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Trudeau's election gamble results in most seats for Liberals, but no majority

MONTREAL — Thirty-six days after his fateful decision to send Canadians to the polls, Prime Minister Justin Trudeau's Liberals are poised to secure the most seats in the 2021 federal election but have fallen short of a majority.
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MONTREAL — Thirty-six days after his fateful decision to send Canadians to the polls, Prime Minister Justin Trudeau's Liberals are poised to secure the most seats in the 2021 federal election but have fallen short of a majority.

The Canadian Press forecast that the Liberals were leading in 156 ridings, the Conservatives in 123, the Bloc Québécois in 29, the NDP in 28 and the Greens in two.

The Liberals enjoyed a healthy lead Monday night as poll results poured in across the country, with signs of hope emerging in Quebec and Ontario after an uncertain kickoff in Atlantic Canada.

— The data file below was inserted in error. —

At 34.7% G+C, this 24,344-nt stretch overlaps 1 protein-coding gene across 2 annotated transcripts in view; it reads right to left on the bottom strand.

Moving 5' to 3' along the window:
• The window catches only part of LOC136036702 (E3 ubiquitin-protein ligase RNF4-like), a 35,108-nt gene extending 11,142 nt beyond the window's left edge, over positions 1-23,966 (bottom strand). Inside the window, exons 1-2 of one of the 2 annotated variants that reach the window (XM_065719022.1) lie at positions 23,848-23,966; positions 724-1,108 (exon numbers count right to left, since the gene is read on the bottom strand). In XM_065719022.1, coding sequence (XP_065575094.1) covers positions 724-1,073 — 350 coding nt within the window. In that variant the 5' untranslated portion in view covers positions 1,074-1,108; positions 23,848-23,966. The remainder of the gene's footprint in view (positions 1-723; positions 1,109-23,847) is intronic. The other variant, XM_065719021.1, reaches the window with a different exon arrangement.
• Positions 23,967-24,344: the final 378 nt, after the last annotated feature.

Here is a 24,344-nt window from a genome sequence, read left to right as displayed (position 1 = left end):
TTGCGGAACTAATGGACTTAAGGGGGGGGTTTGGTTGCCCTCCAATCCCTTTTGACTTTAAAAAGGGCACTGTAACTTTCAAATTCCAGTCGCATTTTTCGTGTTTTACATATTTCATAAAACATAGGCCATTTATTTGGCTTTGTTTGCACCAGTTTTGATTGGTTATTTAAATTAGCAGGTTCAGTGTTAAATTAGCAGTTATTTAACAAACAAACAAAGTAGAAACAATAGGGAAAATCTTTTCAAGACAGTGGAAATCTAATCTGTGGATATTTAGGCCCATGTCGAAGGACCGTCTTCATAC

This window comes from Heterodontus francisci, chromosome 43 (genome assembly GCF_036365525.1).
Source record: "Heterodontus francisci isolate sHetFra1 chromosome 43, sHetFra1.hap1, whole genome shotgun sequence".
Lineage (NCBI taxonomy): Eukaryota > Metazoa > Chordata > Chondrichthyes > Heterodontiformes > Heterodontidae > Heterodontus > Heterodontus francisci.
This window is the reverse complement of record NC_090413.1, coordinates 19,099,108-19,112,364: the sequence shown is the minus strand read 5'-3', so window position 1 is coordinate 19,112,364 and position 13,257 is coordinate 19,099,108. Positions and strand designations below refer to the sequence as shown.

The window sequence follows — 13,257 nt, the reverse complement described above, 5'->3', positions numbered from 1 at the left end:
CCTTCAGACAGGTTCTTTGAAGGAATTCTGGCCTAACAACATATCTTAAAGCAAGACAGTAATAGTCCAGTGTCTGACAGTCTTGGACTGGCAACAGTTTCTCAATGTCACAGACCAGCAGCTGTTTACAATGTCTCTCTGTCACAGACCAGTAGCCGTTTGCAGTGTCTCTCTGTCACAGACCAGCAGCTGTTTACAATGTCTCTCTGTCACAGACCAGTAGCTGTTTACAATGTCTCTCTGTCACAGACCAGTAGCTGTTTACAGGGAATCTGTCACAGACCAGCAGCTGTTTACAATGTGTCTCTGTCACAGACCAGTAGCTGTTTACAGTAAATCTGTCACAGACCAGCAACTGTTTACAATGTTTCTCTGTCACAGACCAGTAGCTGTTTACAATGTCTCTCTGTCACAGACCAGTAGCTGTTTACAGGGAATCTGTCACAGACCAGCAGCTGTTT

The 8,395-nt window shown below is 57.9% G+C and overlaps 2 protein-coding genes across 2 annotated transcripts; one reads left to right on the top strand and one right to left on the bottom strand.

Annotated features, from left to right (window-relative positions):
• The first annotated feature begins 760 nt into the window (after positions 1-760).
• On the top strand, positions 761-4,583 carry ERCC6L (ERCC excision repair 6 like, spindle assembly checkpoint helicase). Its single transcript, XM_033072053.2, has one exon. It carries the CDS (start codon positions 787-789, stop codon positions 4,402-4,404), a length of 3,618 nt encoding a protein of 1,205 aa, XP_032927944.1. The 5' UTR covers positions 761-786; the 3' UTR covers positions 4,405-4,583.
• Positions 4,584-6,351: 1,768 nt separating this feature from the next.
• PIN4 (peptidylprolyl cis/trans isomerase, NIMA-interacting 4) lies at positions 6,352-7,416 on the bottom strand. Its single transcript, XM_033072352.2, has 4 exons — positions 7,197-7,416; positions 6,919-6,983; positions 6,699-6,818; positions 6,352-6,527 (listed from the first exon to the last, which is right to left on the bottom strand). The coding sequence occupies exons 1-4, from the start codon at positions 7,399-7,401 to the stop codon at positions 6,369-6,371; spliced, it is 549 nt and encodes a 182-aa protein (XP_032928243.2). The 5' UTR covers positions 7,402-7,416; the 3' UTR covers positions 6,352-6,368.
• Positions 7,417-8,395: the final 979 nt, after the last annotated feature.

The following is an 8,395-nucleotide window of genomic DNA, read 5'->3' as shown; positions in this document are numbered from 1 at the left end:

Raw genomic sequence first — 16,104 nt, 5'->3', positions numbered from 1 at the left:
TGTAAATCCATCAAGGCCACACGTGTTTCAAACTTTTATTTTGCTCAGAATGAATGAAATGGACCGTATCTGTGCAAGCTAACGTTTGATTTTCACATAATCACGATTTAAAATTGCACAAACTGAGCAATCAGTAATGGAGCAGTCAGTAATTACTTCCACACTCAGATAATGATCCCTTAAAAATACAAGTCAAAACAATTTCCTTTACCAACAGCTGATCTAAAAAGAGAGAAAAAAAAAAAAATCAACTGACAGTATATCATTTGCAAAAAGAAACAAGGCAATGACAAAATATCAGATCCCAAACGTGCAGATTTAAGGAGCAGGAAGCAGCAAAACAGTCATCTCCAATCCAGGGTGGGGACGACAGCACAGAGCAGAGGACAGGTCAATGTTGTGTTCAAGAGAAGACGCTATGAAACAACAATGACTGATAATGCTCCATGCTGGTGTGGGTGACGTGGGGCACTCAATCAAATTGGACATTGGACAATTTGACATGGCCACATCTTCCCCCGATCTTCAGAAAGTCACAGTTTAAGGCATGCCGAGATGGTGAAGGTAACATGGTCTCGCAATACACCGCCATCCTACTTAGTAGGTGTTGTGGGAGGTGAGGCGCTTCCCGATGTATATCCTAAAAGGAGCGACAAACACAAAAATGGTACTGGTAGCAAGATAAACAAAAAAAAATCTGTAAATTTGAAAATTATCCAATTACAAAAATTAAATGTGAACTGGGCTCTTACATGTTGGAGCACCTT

Trudeau won his Montreal riding of Papineau, which he nabbed from the Bloc Québécois in 2008 and has retained since.

At Liberal election-day headquarters in downtown Montreal, the hotel ballroom remained devoid of supporters even after the general outcome was called.

Trudeau lost a cabinet minister in Bernadette Jordan after the Liberal-held South Shore—St. Margarets riding in Nova Scotia fell to the Conservatives.

Last year, the fisheries minister was criticized over her handling of the dispute involving Indigenous fishing rights in Nova Scotia when a conflict between commercial fishers and Mi’kmaq fishers escalated and made national headlines.

Maryam Monsef, the status of women minister, was also defeated by a Tory in Peterborough-Kawartha.

Nonetheless, the Liberals were holding on to all four seats in Prince Edward Island. Cabinet ministers Seamus O'Regan and Dominic LeBlanc also retained their seats in Newfoundland and Labrador and New Brunswick respectively.

Greg MacEachern, Liberal strategist and senior vice-president at Proof Strategies, said mitigated success in Atlantic Canada matched party expectations, despite a surprise or two.

“It suggests that polls that showed things as tight as they were very accurate. What's going to be interesting is the numbers in Ontario," he said.